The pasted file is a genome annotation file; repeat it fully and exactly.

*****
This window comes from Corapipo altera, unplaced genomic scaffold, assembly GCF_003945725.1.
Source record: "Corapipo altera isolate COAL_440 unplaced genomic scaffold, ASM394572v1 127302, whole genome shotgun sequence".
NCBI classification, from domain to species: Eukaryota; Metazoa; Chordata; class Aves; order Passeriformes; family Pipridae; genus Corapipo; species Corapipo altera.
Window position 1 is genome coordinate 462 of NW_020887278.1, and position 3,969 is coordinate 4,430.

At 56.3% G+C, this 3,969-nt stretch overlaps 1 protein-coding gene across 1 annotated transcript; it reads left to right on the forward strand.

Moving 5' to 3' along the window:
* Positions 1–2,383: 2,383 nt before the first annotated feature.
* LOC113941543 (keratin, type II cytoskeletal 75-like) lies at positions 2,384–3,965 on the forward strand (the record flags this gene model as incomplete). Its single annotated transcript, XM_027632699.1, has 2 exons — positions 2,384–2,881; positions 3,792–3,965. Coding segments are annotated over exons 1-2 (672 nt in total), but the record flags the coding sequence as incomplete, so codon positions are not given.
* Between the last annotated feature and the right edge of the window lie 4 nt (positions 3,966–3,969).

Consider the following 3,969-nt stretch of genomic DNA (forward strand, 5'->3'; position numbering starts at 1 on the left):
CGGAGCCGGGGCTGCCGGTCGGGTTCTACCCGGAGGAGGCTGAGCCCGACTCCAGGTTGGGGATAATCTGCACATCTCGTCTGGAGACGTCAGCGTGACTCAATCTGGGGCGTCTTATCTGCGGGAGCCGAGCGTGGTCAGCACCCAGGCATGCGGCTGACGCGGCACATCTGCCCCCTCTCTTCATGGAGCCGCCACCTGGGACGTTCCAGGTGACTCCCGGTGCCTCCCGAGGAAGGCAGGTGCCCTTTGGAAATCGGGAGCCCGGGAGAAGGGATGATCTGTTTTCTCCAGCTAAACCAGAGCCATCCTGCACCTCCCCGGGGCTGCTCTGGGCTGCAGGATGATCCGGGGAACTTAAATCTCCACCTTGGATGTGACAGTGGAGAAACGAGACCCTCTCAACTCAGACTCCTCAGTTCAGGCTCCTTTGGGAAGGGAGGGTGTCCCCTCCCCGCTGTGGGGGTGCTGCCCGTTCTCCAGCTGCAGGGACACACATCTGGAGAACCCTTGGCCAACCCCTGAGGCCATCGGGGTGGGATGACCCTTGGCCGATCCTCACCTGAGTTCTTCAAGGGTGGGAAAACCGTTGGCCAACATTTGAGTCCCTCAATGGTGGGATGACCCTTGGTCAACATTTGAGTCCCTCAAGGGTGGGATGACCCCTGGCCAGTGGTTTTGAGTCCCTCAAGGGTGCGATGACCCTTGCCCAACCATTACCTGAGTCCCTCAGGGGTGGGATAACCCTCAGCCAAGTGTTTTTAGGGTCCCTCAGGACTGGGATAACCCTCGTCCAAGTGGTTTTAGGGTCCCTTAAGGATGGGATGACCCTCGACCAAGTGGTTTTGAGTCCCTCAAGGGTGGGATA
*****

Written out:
This window comes from Corapipo altera, unplaced genomic scaffold, assembly GCF_003945725.1.
Source record: "Corapipo altera isolate COAL_440 unplaced genomic scaffold, ASM394572v1 127302, whole genome shotgun sequence".
NCBI classification, from domain to species: Eukaryota; Metazoa; Chordata; class Aves; order Passeriformes; family Pipridae; genus Corapipo; species Corapipo altera.
Window position 1 is genome coordinate 462 of NW_020887278.1, and position 3,969 is coordinate 4,430.

At 56.3% G+C, this 3,969-nt stretch overlaps 1 protein-coding gene across 1 annotated transcript; it reads left to right on the forward strand.

Moving 5' to 3' along the window:
* Positions 1–2,383: 2,383 nt before the first annotated feature.
* LOC113941543 (keratin, type II cytoskeletal 75-like) lies at positions 2,384–3,965 on the forward strand (the record flags this gene model as incomplete). Its single annotated transcript, XM_027632699.1, has 2 exons — positions 2,384–2,881; positions 3,792–3,965. Coding segments are annotated over exons 1-2 (672 nt in total), but the record flags the coding sequence as incomplete, so codon positions are not given.
* Between the last annotated feature and the right edge of the window lie 4 nt (positions 3,966–3,969).

Consider the following 3,969-nt stretch of genomic DNA (forward strand, 5'->3'; position numbering starts at 1 on the left):
CGGAGCCGGGGCTGCCGGTCGGGTTCTACCCGGAGGAGGCTGAGCCCGACTCCAGGTTGGGGATAATCTGCACATCTCGTCTGGAGACGTCAGCGTGACTCAATCTGGGGCGTCTTATCTGCGGGAGCCGAGCGTGGTCAGCACCCAGGCATGCGGCTGACGCGGCACATCTGCCCCCTCTCTTCATGGAGCCGCCACCTGGGACGTTCCAGGTGACTCCCGGTGCCTCCCGAGGAAGGCAGGTGCCCTTTGGAAATCGGGAGCCCGGGAGAAGGGATGATCTGTTTTCTCCAGCTAAACCAGAGCCATCCTGCACCTCCCCGGGGCTGCTCTGGGCTGCAGGATGATCCGGGGAACTTAAATCTCCACCTTGGATGTGACAGTGGAGAAACGAGACCCTCTCAACTCAGACTCCTCAGTTCAGGCTCCTTTGGGAAGGGAGGGTGTCCCCTCCCCGCTGTGGGGGTGCTGCCCGTTCTCCAGCTGCAGGGACACACATCTGGAGAACCCTTGGCCAACCCCTGAGGCCATCGGGGTGGGATGACCCTTGGCCGATCCTCACCTGAGTTCTTCAAGGGTGGGAAAACCGTTGGCCAACATTTGAGTCCCTCAATGGTGGGATGACCCTTGGTCAACATTTGAGTCCCTCAAGGGTGGGATGACCCCTGGCCAGTGGTTTTGAGTCCCTCAAGGGTGCGATGACCCTTGCCCAACCATTACCTGAGTCCCTCAGGGGTGGGATAACCCTCAGCCAAGTGTTTTTAGGGTCCCTCAGGACTGGGATAACCCTCGTCCAAGTGGTTTTAGGGTCCCTTAAGGATGGGATGACCCTCGACCAAGTGGTTTTGAGTCCCTCAAGGGTGGGATA